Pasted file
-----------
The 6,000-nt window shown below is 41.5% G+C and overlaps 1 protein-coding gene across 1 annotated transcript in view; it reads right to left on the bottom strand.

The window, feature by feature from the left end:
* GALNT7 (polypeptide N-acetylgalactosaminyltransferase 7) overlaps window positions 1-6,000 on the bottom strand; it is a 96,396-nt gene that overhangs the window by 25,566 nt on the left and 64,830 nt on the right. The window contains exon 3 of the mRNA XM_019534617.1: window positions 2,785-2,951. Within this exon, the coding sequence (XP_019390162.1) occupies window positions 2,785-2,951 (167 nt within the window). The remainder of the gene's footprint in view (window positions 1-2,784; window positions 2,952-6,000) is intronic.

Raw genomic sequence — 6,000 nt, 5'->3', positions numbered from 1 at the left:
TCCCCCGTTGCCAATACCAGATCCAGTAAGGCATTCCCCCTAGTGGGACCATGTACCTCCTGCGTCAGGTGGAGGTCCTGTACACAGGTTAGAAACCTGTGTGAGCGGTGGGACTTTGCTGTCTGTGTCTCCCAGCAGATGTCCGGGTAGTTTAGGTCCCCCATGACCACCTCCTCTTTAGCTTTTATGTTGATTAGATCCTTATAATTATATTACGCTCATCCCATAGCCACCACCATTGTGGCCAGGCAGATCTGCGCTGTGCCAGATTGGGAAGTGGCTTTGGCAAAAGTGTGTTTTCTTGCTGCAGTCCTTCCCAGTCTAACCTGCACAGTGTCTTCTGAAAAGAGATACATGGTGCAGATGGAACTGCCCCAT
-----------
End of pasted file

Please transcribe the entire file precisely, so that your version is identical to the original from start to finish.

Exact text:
The 6,000-nt window shown below is 41.5% G+C and overlaps 1 protein-coding gene across 1 annotated transcript in view; it reads right to left on the bottom strand.

The window, feature by feature from the left end:
* GALNT7 (polypeptide N-acetylgalactosaminyltransferase 7) overlaps window positions 1-6,000 on the bottom strand; it is a 96,396-nt gene that overhangs the window by 25,566 nt on the left and 64,830 nt on the right. The window contains exon 3 of the mRNA XM_019534617.1: window positions 2,785-2,951. Within this exon, the coding sequence (XP_019390162.1) occupies window positions 2,785-2,951 (167 nt within the window). The remainder of the gene's footprint in view (window positions 1-2,784; window positions 2,952-6,000) is intronic.

Raw genomic sequence — 6,000 nt, 5'->3', positions numbered from 1 at the left:
TCCCCCGTTGCCAATACCAGATCCAGTAAGGCATTCCCCCTAGTGGGACCATGTACCTCCTGCGTCAGGTGGAGGTCCTGTACACAGGTTAGAAACCTGTGTGAGCGGTGGGACTTTGCTGTCTGTGTCTCCCAGCAGATGTCCGGGTAGTTTAGGTCCCCCATGACCACCTCCTCTTTAGCTTTTATGTTGATTAGATCCTTATAATTATATTACGCTCATCCCATAGCCACCACCATTGTGGCCAGGCAGATCTGCGCTGTGCCAGATTGGGAAGTGGCTTTGGCAAAAGTGTGTTTTCTTGCTGCAGTCCTTCCCAGTCTAACCTGCACAGTGTCTTCTGAAAAGAGATACATGGTGCAGATGGAACTGCCCCAT